By Dr. Greg Poelzer, one of three Fulbright Arctic Scholars from Canada
The challenges facing the people and lands of the Circumpolar North are huge. So, too, are the opportunities. Coming to grips with the sheer breadth and complexity of interdependent issues ranging from energy to water, and from infrastructure to health, requires problem-oriented, multidisciplinary research teams, drawing on diverse experiences from around the Circumpolar North. For scholars who have dedicated their life’s work to research, teaching, and community engagement in Arctic and sub-Arctic regions, the Fulbright Arctic Initiative represents a once-in-a-life time opportunity.
Photo by Acacia Johnson
The Fulbright Arctic Initiative was publicly launched through a panel discussion on the ‘Challenges of Conducting Research in the Arctic’ in Ottawa, Canada on April 22, 2015. A launch is an exciting affair. A launch bursts with anticipation of the new possibilities and partnerships, and of life-long working relations among new colleagues and soon to be new friends. A launch also marks the significance of the event. In the case of the Fulbright Arctic Initiative, the significance is a public declaration by the participants of their professional commitment to devote their research energies to a greater public good, namely, toward the betterment of the lives of residents of the Circumpolar North. As one of the panelists on that day, it was impossible not to be struck by the tremendous opportunity and the important responsibility that the Fulbright Arctic Initiative represents. The launch of the Fulbright Arctic Initiative itself could not have been better timed. The launch preceded the Arctic Council ministerial meeting in Iqaluit, with the handing of the chairmanship from Canada to the United States, but it also took place on Earth Day.
Opening remarks were given by U.S. Ambassador Bruce Heyman
Dr. Michael K. Hawes, Fulbright Canada CEO introduced the Fulbright Arctic Initiative and the Arctic scholars
Panelists included Ross Virginia, Director of the Institute of Arctic, Dartmouth College, and Co-Lead of the Initiative; myself, one of the three Canadian scholars selected to participate in the endeavor; and Tracy Coates, a Mohawk scholar working at the University of Ottawa, who brought important insights and reflections on the role of Indigenous knowledge in contemporary research. Ross provided an overview of the Initiative itself, and the scholars involved, as well as his perspectives on the challenges and opportunities ahead. Ross and his Co-Lead, Michael Sfraga, Vice-Chancellor, University of Alaska Fairbanks, bring tremendous leadership experience to guide this international endeavor.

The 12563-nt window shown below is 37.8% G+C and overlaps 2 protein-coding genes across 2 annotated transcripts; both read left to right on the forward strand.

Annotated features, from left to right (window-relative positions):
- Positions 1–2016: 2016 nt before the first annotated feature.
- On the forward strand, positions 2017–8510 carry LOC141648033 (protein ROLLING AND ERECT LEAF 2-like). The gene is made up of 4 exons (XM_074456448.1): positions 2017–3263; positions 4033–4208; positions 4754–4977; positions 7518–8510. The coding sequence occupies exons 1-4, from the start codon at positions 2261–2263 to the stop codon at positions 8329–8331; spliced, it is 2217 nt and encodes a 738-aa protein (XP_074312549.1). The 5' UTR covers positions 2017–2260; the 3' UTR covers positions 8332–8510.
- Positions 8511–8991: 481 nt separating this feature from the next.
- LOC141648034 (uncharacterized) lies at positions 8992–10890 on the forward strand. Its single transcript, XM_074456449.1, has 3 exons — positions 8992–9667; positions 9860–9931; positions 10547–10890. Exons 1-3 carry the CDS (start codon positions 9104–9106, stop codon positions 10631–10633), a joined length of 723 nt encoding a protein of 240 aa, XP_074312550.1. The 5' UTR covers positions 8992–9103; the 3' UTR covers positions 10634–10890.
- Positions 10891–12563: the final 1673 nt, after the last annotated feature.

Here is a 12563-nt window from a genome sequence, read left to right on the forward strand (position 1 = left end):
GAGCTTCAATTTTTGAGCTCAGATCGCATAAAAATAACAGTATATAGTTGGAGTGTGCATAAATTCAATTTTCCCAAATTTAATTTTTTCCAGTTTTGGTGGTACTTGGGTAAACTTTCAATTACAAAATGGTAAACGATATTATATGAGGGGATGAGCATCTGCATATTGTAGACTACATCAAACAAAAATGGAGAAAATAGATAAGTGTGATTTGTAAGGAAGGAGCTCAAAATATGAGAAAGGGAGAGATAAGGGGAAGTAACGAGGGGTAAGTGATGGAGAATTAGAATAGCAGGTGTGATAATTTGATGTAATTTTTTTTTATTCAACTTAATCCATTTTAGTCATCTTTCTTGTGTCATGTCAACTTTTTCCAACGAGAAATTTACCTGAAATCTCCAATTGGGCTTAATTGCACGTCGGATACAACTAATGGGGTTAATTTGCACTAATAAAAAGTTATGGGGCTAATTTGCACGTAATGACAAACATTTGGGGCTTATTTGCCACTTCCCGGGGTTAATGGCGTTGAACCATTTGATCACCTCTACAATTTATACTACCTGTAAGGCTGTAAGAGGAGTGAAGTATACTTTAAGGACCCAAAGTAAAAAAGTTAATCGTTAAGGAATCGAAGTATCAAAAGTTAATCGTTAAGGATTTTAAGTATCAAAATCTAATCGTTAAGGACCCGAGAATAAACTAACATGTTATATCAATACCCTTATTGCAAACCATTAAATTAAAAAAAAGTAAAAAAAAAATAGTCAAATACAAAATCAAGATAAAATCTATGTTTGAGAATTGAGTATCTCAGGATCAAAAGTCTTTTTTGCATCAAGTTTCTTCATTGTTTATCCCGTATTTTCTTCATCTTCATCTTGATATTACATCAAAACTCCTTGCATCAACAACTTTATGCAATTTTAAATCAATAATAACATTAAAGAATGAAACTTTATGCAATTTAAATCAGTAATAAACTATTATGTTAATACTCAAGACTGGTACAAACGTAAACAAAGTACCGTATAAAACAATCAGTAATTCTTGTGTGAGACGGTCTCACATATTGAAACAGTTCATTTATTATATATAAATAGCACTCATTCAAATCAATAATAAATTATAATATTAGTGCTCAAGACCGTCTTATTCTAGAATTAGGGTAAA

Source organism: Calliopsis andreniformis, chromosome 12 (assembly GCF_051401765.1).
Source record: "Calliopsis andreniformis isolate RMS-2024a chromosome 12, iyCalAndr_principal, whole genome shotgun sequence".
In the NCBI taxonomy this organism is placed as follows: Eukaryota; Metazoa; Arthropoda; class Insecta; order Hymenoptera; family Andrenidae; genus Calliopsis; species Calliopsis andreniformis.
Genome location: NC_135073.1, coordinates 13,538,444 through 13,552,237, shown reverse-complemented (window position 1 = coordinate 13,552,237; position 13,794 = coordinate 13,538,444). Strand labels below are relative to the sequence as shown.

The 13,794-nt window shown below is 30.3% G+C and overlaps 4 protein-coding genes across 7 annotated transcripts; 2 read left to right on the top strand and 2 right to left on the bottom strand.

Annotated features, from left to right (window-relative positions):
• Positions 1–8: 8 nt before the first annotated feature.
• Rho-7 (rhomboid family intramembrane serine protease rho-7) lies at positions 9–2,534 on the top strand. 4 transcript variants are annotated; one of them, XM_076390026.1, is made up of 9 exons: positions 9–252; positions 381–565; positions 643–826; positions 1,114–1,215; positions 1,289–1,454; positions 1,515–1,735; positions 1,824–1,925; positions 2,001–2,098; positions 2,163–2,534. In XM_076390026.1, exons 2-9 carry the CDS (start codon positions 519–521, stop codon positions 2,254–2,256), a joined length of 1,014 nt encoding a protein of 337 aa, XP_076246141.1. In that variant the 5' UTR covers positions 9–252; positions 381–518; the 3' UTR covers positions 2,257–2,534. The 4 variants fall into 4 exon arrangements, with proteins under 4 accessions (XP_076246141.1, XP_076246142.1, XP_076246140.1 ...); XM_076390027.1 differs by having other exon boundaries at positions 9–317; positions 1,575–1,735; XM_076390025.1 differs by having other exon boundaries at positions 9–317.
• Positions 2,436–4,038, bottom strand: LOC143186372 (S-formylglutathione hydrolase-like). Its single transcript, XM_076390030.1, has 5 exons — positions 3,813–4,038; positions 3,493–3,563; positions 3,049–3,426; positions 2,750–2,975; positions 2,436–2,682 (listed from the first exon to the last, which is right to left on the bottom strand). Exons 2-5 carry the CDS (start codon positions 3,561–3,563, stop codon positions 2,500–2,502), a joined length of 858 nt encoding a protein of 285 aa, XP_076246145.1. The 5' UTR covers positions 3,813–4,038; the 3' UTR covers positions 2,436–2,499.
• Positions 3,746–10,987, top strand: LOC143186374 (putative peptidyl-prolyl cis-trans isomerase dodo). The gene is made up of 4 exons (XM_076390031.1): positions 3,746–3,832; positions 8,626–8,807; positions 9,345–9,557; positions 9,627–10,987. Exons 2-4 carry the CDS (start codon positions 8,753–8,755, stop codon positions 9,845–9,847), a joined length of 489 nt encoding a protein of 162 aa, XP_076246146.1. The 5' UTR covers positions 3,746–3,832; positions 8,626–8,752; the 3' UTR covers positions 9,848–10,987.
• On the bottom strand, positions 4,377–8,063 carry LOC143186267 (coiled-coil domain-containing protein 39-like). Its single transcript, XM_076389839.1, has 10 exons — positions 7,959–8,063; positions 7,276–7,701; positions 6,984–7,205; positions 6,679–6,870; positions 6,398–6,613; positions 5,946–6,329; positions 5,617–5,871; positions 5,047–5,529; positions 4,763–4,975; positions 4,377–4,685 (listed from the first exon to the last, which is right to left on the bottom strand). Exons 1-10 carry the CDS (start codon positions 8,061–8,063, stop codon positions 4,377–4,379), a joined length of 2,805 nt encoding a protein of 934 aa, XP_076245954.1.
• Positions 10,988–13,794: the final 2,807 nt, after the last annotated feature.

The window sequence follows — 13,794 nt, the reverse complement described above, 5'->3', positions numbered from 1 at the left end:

A few weeks prior to the launch, the Fulbright Arctic Initiative Scholars had an opportunity to meet one another via webinar. Although we are diverse group with unique life experiences and different research career paths, we quickly discovered that we were fundamentally united in a commitment that our research should, first and foremost, emerge through partnerships with Northern communities and, equally as important, serve the betterment of the peoples and regions of the Circumpolar North.
But, perhaps one of the most rewarding moments of the event was when an Inuk young man asked how we can connect Northern youth with our research, and Northern research in general, and how we can build capacity in Northern communities through research. He reached out to us, underscoring a core value of the Fulbright Arctic Initiative. We can do tremendous things working together and harnessing all of our talents, energies, and visions. The future of the Arctic has never looked brighter!
Dr. Greg Poelzer, Michèle Phillips, Program Officer for External Relations at Fulbright Canada, Acacia Johnson, Photographer and Fulbright Scholar, and Dr. Ross Virginia, Co-Lead Scholar of Fulbright Arctic Initiative – Being silly at the vernissage